In the past, the steps just described have been carried out almost entirely manually with hand labor being employed to remove and count the coupons and to feed the magazines into a shredder or other device for destroying them. This is of course relatively expensive and, in large part, offsets the credit which the distributor receives for the unsold item.

To reduce the amount of hand labor required, one type of magazine stripping machine, disclosed in US. Patent No. 2,618,334 to C. A. Cobb, has been proposed. This machine however, has a number of disadvantages.

First, the continual attention of an operator is required since the magazines being processed must be fed individually into the machine and an operating mechanism must be actuated by the attendent to initiate the processing of each magazine. A further, related disadvantage of this machine is that the rate of processing is quite slow due to the necessity of individually positioning each magazine at the feed end of the machine before the operating mechanism is actuated. Accordingly, it is virtually as expensive to process magazines with this machine as it is to process them manually.

Yet another disadvantage of this previously proposed machine is that a number of adjustments must be made each time magazines of different sizes and thicknesses are processed. Since the normal distributor handles a The term magazines as employed herein is intended to embrace both periodicals and other isofit c'over items such as comic books, paperback books, brochures, and the like.

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large number of different magazines, the time spent in making these adjustments can become so great as to completely negate any benefits the machine is capable of providing. I

Additional disadvantages of the above-described prior art machine are that the counting device for the coupons is advanced by theactuation of the coupon cutting mechanism and not by the actual transfer of the severed coupon to a collection receptacle and that there is no check on the counting device. Therefore, the total shown by the counting device may not reflect the number of coupons actually collected.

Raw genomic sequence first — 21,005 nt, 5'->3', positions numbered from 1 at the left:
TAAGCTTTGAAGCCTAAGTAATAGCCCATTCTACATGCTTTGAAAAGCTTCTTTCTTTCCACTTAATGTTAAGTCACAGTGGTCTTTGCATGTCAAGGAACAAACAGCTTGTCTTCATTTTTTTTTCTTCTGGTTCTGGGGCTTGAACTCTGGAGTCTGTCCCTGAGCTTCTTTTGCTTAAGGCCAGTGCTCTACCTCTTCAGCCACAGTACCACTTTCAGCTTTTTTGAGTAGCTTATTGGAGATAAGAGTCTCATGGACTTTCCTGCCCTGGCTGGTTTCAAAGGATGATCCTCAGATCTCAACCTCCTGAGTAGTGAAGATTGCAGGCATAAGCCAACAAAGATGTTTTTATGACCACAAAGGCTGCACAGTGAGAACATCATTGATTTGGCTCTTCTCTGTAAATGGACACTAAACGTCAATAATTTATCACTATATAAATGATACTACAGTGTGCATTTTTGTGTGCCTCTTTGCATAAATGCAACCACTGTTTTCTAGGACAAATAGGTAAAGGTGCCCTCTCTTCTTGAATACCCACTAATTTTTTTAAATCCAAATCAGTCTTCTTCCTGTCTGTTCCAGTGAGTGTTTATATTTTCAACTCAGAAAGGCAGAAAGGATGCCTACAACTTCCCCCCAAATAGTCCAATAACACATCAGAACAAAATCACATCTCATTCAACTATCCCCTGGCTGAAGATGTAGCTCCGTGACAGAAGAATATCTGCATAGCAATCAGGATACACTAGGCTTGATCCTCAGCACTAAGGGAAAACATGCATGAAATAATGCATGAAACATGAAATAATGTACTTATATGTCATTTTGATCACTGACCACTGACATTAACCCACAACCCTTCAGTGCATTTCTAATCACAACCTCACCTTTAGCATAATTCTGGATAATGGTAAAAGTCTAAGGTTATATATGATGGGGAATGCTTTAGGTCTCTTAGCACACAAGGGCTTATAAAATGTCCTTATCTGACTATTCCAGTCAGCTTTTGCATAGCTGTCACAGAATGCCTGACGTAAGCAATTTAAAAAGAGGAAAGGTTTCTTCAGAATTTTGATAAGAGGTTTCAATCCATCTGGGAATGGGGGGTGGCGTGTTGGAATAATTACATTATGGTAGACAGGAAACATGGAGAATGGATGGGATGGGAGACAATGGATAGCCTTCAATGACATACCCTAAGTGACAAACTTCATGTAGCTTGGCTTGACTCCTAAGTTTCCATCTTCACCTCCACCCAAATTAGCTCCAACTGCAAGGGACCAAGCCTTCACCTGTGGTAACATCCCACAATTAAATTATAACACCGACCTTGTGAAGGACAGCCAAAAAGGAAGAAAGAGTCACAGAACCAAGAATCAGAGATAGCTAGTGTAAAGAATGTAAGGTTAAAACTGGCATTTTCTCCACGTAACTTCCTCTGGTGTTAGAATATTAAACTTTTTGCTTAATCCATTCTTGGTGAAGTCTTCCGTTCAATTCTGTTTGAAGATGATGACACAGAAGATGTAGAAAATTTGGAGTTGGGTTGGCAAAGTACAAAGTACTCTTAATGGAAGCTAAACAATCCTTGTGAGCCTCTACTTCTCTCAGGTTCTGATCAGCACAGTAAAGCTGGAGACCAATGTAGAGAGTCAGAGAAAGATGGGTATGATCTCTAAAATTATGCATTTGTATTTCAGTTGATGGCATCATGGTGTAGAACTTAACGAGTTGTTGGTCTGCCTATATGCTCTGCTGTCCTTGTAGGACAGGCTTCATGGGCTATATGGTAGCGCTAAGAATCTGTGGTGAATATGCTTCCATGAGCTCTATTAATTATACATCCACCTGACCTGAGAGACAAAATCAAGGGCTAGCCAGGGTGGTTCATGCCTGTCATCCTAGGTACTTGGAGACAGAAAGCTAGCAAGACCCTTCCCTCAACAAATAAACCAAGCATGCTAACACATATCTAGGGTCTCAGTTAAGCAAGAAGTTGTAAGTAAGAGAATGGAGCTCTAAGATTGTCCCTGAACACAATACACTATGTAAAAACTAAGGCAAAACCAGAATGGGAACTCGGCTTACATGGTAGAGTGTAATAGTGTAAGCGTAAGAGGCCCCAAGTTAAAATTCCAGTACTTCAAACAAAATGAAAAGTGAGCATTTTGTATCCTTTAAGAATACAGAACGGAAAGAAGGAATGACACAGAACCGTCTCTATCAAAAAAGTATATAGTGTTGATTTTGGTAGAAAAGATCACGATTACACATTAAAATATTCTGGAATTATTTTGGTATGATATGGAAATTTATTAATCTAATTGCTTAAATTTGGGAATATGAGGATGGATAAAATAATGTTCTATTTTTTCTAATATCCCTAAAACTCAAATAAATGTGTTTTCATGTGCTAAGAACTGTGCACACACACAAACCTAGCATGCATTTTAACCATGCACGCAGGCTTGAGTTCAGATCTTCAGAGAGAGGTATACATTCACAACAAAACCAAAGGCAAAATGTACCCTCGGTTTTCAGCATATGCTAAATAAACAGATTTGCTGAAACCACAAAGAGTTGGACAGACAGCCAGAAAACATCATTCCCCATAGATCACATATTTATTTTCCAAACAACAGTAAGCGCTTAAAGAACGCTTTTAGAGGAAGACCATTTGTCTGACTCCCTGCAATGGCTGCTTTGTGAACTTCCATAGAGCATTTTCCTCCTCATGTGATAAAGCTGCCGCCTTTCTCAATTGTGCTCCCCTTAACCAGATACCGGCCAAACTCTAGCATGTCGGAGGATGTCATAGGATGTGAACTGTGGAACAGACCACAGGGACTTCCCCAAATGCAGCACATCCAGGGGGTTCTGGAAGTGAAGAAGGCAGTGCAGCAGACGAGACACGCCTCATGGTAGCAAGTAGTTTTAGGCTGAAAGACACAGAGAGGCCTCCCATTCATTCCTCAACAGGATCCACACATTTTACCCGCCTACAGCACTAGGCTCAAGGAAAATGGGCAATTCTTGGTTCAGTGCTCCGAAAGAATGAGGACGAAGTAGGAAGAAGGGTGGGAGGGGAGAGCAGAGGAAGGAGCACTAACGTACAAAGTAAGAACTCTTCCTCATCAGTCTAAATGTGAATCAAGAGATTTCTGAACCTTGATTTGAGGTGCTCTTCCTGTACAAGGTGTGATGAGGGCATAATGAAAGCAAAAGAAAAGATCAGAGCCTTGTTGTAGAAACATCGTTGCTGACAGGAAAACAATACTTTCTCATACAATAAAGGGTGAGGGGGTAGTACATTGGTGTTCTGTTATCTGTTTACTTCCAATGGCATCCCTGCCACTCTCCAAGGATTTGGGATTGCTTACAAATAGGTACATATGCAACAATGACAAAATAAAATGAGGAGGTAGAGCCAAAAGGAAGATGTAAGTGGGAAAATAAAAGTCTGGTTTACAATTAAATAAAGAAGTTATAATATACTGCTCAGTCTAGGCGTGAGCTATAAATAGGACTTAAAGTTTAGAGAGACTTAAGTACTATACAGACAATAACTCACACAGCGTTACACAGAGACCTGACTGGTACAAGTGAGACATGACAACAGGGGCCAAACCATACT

I have now invented and developed a novel, improved machine in which the deficiences of the prior art machines have been eliminated for accomplishing all of the steps necessary to separate coupons from magazine covers, collect and count the coupons, and destroy the magazines. Generally speaking, this novel machine includes an automatic, cyclically operating pick mechanism for removing the bottom one of a stack of magazines from a feed hopper and transferring it to a continuously operating conveyor. The conveyor conducts the magazine to a station where automatic stops and an automatic elevating mechanism move the magazine into operative relationship with a continuously operating cutter which severs the coupon or banner from the cover of the magazine.

The elevating mechanism and stops then retract, and the conveyor conducts the magazine, with the severed coupon still in place, to a second station where it is again halted by a system of automatically operating stops. At this station an automatic vacuum pickup removes the severed coupon and transfers it to a collection receptacle at which point a coupon counter is automatically advanced.

At this point the second stop assembly retracts, and the conveyor transfers the magazine to a third station where continuously operating knives destroy it.

One important feature of the present invention is that the processing of each magazine and all processing steps are automatically initiated and carried out. Therefore, the only hand labor involved is in supplying the magazines to the machine.